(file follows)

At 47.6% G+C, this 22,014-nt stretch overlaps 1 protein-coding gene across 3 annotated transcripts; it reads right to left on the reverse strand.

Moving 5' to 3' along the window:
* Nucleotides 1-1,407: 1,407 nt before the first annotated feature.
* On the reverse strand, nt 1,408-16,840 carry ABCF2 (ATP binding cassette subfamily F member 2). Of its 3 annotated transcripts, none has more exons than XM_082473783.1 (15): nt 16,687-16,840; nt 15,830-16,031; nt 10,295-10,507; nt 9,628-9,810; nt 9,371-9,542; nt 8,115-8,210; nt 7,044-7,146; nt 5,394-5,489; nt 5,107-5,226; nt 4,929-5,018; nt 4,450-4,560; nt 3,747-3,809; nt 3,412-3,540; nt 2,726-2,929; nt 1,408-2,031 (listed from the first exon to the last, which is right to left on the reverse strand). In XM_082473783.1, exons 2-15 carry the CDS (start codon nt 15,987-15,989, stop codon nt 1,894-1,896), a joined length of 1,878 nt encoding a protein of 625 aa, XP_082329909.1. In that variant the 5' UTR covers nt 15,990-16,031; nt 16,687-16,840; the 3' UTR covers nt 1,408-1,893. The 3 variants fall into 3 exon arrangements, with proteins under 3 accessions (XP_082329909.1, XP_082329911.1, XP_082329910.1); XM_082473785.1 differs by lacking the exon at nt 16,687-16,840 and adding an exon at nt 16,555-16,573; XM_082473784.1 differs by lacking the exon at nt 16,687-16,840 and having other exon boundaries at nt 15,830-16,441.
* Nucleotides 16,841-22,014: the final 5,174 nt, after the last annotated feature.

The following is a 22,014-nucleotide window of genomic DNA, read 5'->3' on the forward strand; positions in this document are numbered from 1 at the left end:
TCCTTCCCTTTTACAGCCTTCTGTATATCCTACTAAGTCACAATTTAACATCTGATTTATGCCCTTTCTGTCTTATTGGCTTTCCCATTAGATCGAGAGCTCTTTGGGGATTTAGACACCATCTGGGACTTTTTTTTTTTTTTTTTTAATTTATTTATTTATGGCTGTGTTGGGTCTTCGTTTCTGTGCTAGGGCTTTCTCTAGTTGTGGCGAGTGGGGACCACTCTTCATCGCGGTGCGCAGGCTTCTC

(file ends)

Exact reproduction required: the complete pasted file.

At 47.6% G+C, this 22,014-nt stretch overlaps 1 protein-coding gene across 3 annotated transcripts; it reads right to left on the reverse strand.

Moving 5' to 3' along the window:
* Nucleotides 1-1,407: 1,407 nt before the first annotated feature.
* On the reverse strand, nt 1,408-16,840 carry ABCF2 (ATP binding cassette subfamily F member 2). Of its 3 annotated transcripts, none has more exons than XM_082473783.1 (15): nt 16,687-16,840; nt 15,830-16,031; nt 10,295-10,507; nt 9,628-9,810; nt 9,371-9,542; nt 8,115-8,210; nt 7,044-7,146; nt 5,394-5,489; nt 5,107-5,226; nt 4,929-5,018; nt 4,450-4,560; nt 3,747-3,809; nt 3,412-3,540; nt 2,726-2,929; nt 1,408-2,031 (listed from the first exon to the last, which is right to left on the reverse strand). In XM_082473783.1, exons 2-15 carry the CDS (start codon nt 15,987-15,989, stop codon nt 1,894-1,896), a joined length of 1,878 nt encoding a protein of 625 aa, XP_082329909.1. In that variant the 5' UTR covers nt 15,990-16,031; nt 16,687-16,840; the 3' UTR covers nt 1,408-1,893. The 3 variants fall into 3 exon arrangements, with proteins under 3 accessions (XP_082329909.1, XP_082329911.1, XP_082329910.1); XM_082473785.1 differs by lacking the exon at nt 16,687-16,840 and adding an exon at nt 16,555-16,573; XM_082473784.1 differs by lacking the exon at nt 16,687-16,840 and having other exon boundaries at nt 15,830-16,441.
* Nucleotides 16,841-22,014: the final 5,174 nt, after the last annotated feature.

The following is a 22,014-nucleotide window of genomic DNA, read 5'->3' on the forward strand; positions in this document are numbered from 1 at the left end:
TCCTTCCCTTTTACAGCCTTCTGTATATCCTACTAAGTCACAATTTAACATCTGATTTATGCCCTTTCTGTCTTATTGGCTTTCCCATTAGATCGAGAGCTCTTTGGGGATTTAGACACCATCTGGGACTTTTTTTTTTTTTTTTTTAATTTATTTATTTATGGCTGTGTTGGGTCTTCGTTTCTGTGCTAGGGCTTTCTCTAGTTGTGGCGAGTGGGGACCACTCTTCATCGCGGTGCGCAGGCTTCTC